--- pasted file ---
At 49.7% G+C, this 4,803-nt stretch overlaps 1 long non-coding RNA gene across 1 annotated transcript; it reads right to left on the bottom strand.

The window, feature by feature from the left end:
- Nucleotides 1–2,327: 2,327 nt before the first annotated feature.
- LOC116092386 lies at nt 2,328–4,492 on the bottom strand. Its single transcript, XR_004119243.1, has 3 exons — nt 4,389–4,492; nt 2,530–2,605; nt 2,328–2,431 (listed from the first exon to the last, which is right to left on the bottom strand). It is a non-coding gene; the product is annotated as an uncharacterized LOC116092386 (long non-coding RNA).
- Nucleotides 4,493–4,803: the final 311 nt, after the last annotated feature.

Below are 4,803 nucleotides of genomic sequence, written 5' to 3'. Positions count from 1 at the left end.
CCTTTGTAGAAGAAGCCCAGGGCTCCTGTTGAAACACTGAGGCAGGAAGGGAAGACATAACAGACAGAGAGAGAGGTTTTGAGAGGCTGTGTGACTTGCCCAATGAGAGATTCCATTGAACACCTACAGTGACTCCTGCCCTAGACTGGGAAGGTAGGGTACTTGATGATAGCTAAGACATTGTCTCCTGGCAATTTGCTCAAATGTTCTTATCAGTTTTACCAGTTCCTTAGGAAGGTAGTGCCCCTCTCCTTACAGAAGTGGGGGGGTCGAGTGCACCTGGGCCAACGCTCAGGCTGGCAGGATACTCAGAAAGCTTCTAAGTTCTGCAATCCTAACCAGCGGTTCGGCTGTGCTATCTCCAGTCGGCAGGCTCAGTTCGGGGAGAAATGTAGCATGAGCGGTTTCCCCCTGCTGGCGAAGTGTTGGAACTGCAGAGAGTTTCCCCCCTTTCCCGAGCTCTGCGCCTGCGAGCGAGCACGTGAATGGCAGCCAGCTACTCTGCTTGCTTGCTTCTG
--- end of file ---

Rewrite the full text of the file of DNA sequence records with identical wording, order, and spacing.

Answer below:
At 49.7% G+C, this 4,803-nt stretch overlaps 1 long non-coding RNA gene across 1 annotated transcript; it reads right to left on the bottom strand.

The window, feature by feature from the left end:
- Nucleotides 1–2,327: 2,327 nt before the first annotated feature.
- LOC116092386 lies at nt 2,328–4,492 on the bottom strand. Its single transcript, XR_004119243.1, has 3 exons — nt 4,389–4,492; nt 2,530–2,605; nt 2,328–2,431 (listed from the first exon to the last, which is right to left on the bottom strand). It is a non-coding gene; the product is annotated as an uncharacterized LOC116092386 (long non-coding RNA).
- Nucleotides 4,493–4,803: the final 311 nt, after the last annotated feature.

Below are 4,803 nucleotides of genomic sequence, written 5' to 3'. Positions count from 1 at the left end.
CCTTTGTAGAAGAAGCCCAGGGCTCCTGTTGAAACACTGAGGCAGGAAGGGAAGACATAACAGACAGAGAGAGAGGTTTTGAGAGGCTGTGTGACTTGCCCAATGAGAGATTCCATTGAACACCTACAGTGACTCCTGCCCTAGACTGGGAAGGTAGGGTACTTGATGATAGCTAAGACATTGTCTCCTGGCAATTTGCTCAAATGTTCTTATCAGTTTTACCAGTTCCTTAGGAAGGTAGTGCCCCTCTCCTTACAGAAGTGGGGGGGTCGAGTGCACCTGGGCCAACGCTCAGGCTGGCAGGATACTCAGAAAGCTTCTAAGTTCTGCAATCCTAACCAGCGGTTCGGCTGTGCTATCTCCAGTCGGCAGGCTCAGTTCGGGGAGAAATGTAGCATGAGCGGTTTCCCCCTGCTGGCGAAGTGTTGGAACTGCAGAGAGTTTCCCCCCTTTCCCGAGCTCTGCGCCTGCGAGCGAGCACGTGAATGGCAGCCAGCTACTCTGCTTGCTTGCTTCTG